The Snack Table
“It’s all about presentation”—this common quote is not only true when it comes to the way that we present the snack and meal to the children, but the presentation of the snack table itself. The snack table should be beckoning, comforting, and inspiring. It should welcome the children and make them feel at home as well as nourish their imagination. Whenever possible, a natural wooden table should be used. Depending on the size and structure of the classroom, one will need to decide what shape of table will best fit the classroom. Attention must be paid to the height of the table and chairs and personal space as well; a comfortable snugness is fine, but one must avoid crowding—no one likes to feel squished when eating a meal. The snack table should obviously be clean and free of clutter, but may also be decorated with a small and appropriate centerpiece that can change with the seasons. Many classrooms also have a wonderful cluster of hanging branches over the table where delightful things can be hung such as leaf fairies in the fall, snowflakes and angels in the winter, flowers and colored eggs in the spring, etc. These added touches will not only make the snack table more attractive to the children, but a child’s imagination can also be nourished with the many stories that can be created from these simple objects. Teachers may also incorporate the decorative objects into a mealtime story to help children quiet down and stay settled before or after mealtime. It goes without saying that the snack table is just as important as the snack itself.
Blessings and Grace
The snack blessing is a perfect way to teach a child gratitude and reverence. Giving thanks for the foods we eat, the farmers who grew them, the cook who prepared the meal, and the divine source that made it all possible is an important part of the ritual of mealtime. In Seven Times the Sun, Shea Darian writes that, “when we enter into prayer together and recognize the Divine Spirit among us, the effect is liberating,” and that, “saying grace becomes an invitation to showing grace to all around the table.” The lighting of a candle is a way of inviting this Divine Spirit to the table in a subtle way the children can understand. The reciting of grace itself can be expressed through a common prayer, a verse and even a song. It is important that these blessings be repeated each day to allow the children to fully live into them and so that the children can learn them in order to participate in the saying of grace. Holding hands during grace creates a feeling of community and togetherness and unites the energy at the table. Moments of silence at the table are also important for they allow a quiet and calmness to envelop the children in a protective and nurturing way. Teachers who are trained in energy healing modalities such as reiki and pranic healing may also wish to infuse the foods being prepared with their own special blessings and healing life force energy to make them even more nourishing for the children. Whatever method is used, it is extremely important to exhibit a sense of gratitude for every meal shared together, no matter how great or small.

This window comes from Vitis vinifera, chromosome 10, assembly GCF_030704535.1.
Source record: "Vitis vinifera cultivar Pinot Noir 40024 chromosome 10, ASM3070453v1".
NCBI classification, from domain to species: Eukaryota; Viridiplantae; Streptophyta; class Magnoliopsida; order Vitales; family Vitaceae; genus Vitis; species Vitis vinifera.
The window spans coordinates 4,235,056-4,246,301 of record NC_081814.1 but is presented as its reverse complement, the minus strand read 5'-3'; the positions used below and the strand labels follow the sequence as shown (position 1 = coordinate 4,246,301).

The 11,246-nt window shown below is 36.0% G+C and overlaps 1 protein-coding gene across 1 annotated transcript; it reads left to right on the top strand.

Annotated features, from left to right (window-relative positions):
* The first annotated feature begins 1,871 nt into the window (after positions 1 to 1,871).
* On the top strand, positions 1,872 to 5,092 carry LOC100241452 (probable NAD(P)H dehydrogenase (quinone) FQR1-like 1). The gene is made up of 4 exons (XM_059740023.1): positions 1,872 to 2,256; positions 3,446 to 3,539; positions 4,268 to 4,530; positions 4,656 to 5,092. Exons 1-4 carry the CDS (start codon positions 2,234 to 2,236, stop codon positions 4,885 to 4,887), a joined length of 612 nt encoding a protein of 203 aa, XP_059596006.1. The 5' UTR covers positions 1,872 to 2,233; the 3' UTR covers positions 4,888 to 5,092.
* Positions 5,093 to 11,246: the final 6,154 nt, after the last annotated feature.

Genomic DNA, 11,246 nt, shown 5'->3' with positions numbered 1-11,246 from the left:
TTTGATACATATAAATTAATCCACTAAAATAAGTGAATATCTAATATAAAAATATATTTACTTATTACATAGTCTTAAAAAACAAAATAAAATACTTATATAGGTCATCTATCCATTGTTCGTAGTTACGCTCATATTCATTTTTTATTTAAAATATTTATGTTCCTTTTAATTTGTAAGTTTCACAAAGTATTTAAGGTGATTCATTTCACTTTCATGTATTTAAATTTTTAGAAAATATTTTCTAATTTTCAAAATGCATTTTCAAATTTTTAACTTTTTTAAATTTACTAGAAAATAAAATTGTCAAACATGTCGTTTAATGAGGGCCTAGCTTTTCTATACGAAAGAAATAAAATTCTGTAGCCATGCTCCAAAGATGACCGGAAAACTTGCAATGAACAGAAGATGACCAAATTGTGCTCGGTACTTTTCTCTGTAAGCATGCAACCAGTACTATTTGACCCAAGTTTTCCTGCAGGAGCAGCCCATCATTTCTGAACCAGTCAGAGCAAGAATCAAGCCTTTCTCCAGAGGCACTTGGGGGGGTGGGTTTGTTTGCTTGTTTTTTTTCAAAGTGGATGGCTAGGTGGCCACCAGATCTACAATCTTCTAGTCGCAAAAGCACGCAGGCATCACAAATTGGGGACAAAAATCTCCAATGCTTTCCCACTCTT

On a personal note, I strongly feel that teachers need to honor the importance of mealtime every day not only for the sake of the children, but for their own. It is during this time that teachers are fully able to wrap their loving and nurturing etheric energy around every child at once. The encompassing embrace that is felt at the snack table is palpable and it is this essence that makes mealtime so very special and a true celebration of everything we are and everything we do, each and every day.
Dear Mother Earth and Father Sun,
We thank you for the food that’s come
From seed and plant and fruit and tree.
For this, we give out thanks to thee.
Blessings on the meal!
Daniela Masaro is a certified Waldorf Early Childhood Educator and a freelance writer from Toronto, Canada.
Blanning, Adam MD “Sensory Nutrition” Unknown Source
Cowan, Thomas S. MD. with with Sally Fallon and Jaimen McMillan The Fourfold Path to Healing New Trends Publishing Inc. (2004)
Darian, Shea Seven Times the Sun Gilead Press (2001)
Fryer Wiboltt, Anne-Marie Cooking for the Love of the World Benson, NC Goldenstone Press (2008)
Glockler, Michael MD A Guide to Child Health Floris Books (1990)
Hildreth, Lisa and Valens, Jo The Waldorf Kindergarten Snack Book Bellpond Books (2006)
Salter, Joan The Incarnating Child Hawthorn Press (1987)
Daniela Masaro is a certified Waldorf Early Childhood Educator and a freelance writer from Toronto, Canada.